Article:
With cremation on the rise, survivors often are flummoxed about what to do with their loved one's ashes.
For a year after her husband's sudden death, Jackie Wallin had no idea what to do with the ashes from his cremation. After painstaking and painful consideration, she landed on his beloved Lyndale Park Rose Garden as the first "scattering spot." Anticipating a serene tribute, she and a close friend toted some remains to the Lake Harriet haven.
"We got there, and they were doing Shakespeare in the Park," Wallin, of St. Louis Park, said with a half sigh, half chuckle. "I had thought I'd have this private moment, and then all these people were there. But I said, 'No, I've got to do this.'
"You're so emotional, something just kind of comes over you. I don't know if it's a spiritual thing, but this big gust of wind came up, and my girlfriend and I had ashes all over us."
As more Americans opt for cremation -- the rate increased more than tenfold over 50 years, from 3.56 percent in 1960 to 40.6 percent in 2010 -- their surviving loved ones often are left with the quandary of where the cremains should land. Sometimes that comes without any direction from the dearly departed, and that can be by design.
"I think they should go where it has meaning for the next generation, not where it has meaning for" the deceased, said Betsi Baker of Bloomington, who has placed her father's ashes in three wide-ranging locations.
He had shared no destination directives, so Baker took her time choosing the sites. All three resting places are at cemeteries that provide connectivity with ancestors or descendants.
Kevin Waterston, owner of the Cremation Society of Minnesota, said the most popular destinations he hears about from clients are "a local cemetery or some favorite lake."
Most cemeteries allow people to scatter or bury ashes at the gravesites of their relatives, Waterston said.
As for the lakes, well, let's just say that Minnesotans are pros when it comes to aquatic interment.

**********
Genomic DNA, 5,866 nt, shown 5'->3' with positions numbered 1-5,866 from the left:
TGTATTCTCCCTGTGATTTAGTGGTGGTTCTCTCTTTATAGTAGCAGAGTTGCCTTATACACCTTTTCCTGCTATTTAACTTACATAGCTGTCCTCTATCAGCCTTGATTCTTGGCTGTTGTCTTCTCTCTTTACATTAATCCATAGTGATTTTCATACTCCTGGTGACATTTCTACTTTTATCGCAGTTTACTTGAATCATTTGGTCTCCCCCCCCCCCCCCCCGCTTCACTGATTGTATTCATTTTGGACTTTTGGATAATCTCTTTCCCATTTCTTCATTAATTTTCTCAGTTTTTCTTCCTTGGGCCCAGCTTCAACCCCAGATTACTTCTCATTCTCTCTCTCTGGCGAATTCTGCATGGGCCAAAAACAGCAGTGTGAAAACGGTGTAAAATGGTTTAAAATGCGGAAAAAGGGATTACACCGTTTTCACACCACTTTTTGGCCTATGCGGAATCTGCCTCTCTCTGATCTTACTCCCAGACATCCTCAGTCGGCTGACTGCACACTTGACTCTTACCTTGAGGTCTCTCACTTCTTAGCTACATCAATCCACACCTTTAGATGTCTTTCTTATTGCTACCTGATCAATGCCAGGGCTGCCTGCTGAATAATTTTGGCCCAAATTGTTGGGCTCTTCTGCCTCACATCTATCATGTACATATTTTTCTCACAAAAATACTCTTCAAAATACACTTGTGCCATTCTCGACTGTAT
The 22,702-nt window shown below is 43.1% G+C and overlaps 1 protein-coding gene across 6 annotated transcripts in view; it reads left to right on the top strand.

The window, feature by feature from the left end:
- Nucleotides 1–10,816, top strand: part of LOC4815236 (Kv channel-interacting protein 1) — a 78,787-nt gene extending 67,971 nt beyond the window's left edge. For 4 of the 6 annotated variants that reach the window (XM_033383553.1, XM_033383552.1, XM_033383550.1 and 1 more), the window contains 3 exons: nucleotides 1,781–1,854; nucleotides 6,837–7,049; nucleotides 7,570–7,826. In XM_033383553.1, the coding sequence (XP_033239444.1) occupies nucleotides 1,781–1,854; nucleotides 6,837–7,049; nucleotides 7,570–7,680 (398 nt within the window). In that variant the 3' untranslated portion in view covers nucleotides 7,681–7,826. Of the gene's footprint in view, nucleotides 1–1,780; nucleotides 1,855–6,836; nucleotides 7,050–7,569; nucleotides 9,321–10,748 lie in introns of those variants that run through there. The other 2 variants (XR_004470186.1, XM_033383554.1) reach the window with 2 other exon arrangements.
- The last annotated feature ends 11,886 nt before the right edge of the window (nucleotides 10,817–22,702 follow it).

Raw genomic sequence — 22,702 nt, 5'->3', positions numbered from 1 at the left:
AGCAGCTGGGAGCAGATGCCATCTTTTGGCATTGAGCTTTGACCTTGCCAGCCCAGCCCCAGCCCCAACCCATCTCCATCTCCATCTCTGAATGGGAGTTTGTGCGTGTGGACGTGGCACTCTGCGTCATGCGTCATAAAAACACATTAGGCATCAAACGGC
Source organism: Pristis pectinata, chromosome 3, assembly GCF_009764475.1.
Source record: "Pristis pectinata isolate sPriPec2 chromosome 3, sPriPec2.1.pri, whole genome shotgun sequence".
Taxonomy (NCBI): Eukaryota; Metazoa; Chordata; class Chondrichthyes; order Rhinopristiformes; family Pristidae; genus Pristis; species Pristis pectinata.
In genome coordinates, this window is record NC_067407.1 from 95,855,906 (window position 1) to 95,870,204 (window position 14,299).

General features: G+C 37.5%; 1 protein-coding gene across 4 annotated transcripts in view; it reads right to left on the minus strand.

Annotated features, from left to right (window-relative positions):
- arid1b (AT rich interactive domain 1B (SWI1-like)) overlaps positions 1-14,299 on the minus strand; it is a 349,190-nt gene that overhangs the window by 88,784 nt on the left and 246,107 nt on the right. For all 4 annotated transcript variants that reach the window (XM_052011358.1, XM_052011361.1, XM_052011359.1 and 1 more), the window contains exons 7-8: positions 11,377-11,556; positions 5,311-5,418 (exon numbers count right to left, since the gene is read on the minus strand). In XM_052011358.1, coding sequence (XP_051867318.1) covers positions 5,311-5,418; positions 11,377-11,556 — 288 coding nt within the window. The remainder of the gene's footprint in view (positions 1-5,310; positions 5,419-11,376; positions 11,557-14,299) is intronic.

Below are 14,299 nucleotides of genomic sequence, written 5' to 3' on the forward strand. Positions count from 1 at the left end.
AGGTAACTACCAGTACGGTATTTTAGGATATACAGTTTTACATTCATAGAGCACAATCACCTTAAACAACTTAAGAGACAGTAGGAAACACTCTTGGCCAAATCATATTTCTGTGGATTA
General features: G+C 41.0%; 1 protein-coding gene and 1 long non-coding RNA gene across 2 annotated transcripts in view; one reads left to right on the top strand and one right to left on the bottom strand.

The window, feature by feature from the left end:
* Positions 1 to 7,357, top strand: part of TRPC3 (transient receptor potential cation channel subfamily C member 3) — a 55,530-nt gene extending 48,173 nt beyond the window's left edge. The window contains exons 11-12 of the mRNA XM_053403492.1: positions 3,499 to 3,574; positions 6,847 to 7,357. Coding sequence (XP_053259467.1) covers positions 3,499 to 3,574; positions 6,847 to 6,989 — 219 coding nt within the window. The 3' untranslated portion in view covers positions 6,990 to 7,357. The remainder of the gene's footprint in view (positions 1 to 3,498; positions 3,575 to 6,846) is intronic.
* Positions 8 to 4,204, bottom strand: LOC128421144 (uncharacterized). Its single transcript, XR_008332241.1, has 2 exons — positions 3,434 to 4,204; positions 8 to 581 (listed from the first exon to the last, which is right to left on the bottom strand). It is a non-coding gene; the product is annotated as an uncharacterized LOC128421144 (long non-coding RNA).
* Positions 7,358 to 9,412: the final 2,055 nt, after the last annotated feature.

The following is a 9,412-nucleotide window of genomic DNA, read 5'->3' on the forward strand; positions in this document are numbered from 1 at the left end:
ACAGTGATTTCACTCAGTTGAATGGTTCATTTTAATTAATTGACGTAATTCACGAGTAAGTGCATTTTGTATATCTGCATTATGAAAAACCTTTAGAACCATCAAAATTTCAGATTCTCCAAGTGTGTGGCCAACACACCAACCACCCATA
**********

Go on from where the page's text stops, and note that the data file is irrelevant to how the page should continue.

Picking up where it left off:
Don't ask, don't tell
Most lakes are defined as public, but Maj. Roger Tietz of Minnesota's Department of Natural Resources said there are no laws prohibiting the placing of ashes in a body of water.
Such an act, he said, might be "technically littering, but the littering statute doesn't describe human remains." State statutes on human remains deal primarily with burial and "a subdivision does not apply to cremation or burial at sea.
"I'm not aware of a procedure that allows it ... [but] I think there would be some insensitivity to say, 'I'm writing you a ticket for disposing of these ashes.'"
Among those anticipating a "lake burial" is Sarah Fahnhorst of Minneapolis. Her mother was cremated in January 2011, and Fahnhorst is waiting until her sister moves back to Minnesota from New Zealand within the next few years.
The likely destination: "Mom loved Lake Superior," Fahnhorst said.
The only certainty: "I don't think I want them in my dining room forever."
So is the presence of ashes morbid? "No, not at all," Fahnhorst said. "She is sitting in the dining room in the west window, not directly in line of sight. When I raise the blinds every morning I greet her. It's sort of like visiting the cemetery. It doesn't feel strange or macabre, just sort of like she's still there."
Tessie Rodkewich of New Brighton admitted that she has been a little more spooked about her father's ashes during the six years since his death. "I wasn't comfortable even having the ashes in my house, so they have been at a family friend's house since the day of the funeral.
"I feel bad about it and I really should do something with them, but my father wasn't super clear about his wishes. It's also very confusing for my kids who sometimes ask to go and visit his grave at a cemetery, I don't want to explain the whole cremation process."
It's not at all unusual for survivors to take their time in deciding where their loved ones' ashes might end up, Waterston said. For a parent, for example, "a lot of people hang on to them until the other spouse dies, especially if they think it's going to be within a reasonable time."
In the interim, if not in perpetuity, the ashes stay in some kind of container. The Cremation Society offers a choice of 50-plus vessels ("People now want more biodegradable material," Waterston said, "ashes to ashes, dust to dust, I guess"), but no direct advice for the recipients. "We never make recommendations," he said. "If they ask, we tell them a cemetery or scattered on private land."
Some choose unusual destinations -- inside bullets, imbedded in jewelry, even infused into tattoos -- but most go a more traditional route. A few years after her Rose Garden afternoon and some consultations with her children, Wallin paid tribute to her late husband's Beatle fandom by sprinkling some of his ashes on Abbey Road in London.
The remaining ashes are in her linen closet. "It's been 15 years, and I still have a small amount of the ashes," she said. "Why, I don't know."
Bill Ward • 612-673-7643